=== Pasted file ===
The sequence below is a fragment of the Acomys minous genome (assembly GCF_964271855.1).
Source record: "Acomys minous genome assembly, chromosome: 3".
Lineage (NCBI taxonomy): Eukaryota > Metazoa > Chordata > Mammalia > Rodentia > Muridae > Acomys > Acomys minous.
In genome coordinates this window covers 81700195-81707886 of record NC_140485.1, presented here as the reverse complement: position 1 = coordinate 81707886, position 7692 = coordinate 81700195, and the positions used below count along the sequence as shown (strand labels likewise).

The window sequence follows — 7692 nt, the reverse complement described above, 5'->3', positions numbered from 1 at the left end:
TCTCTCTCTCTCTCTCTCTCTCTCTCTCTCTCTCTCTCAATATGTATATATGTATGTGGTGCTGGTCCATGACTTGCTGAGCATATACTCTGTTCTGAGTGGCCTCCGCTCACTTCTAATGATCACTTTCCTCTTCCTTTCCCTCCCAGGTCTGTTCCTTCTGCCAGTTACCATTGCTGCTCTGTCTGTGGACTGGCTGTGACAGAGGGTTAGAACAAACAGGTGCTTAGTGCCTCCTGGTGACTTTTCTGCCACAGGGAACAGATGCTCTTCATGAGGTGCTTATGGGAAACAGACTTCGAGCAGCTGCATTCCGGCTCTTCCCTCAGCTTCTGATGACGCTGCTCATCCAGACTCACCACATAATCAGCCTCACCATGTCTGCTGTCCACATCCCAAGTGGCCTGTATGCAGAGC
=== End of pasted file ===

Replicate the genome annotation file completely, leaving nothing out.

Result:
The sequence below is a fragment of the Acomys minous genome (assembly GCF_964271855.1).
Source record: "Acomys minous genome assembly, chromosome: 3".
Lineage (NCBI taxonomy): Eukaryota > Metazoa > Chordata > Mammalia > Rodentia > Muridae > Acomys > Acomys minous.
In genome coordinates this window covers 81700195-81707886 of record NC_140485.1, presented here as the reverse complement: position 1 = coordinate 81707886, position 7692 = coordinate 81700195, and the positions used below count along the sequence as shown (strand labels likewise).

The window sequence follows — 7692 nt, the reverse complement described above, 5'->3', positions numbered from 1 at the left end:
TCTCTCTCTCTCTCTCTCTCTCTCTCTCTCTCTCTCTCAATATGTATATATGTATGTGGTGCTGGTCCATGACTTGCTGAGCATATACTCTGTTCTGAGTGGCCTCCGCTCACTTCTAATGATCACTTTCCTCTTCCTTTCCCTCCCAGGTCTGTTCCTTCTGCCAGTTACCATTGCTGCTCTGTCTGTGGACTGGCTGTGACAGAGGGTTAGAACAAACAGGTGCTTAGTGCCTCCTGGTGACTTTTCTGCCACAGGGAACAGATGCTCTTCATGAGGTGCTTATGGGAAACAGACTTCGAGCAGCTGCATTCCGGCTCTTCCCTCAGCTTCTGATGACGCTGCTCATCCAGACTCACCACATAATCAGCCTCACCATGTCTGCTGTCCACATCCCAAGTGGCCTGTATGCAGAGC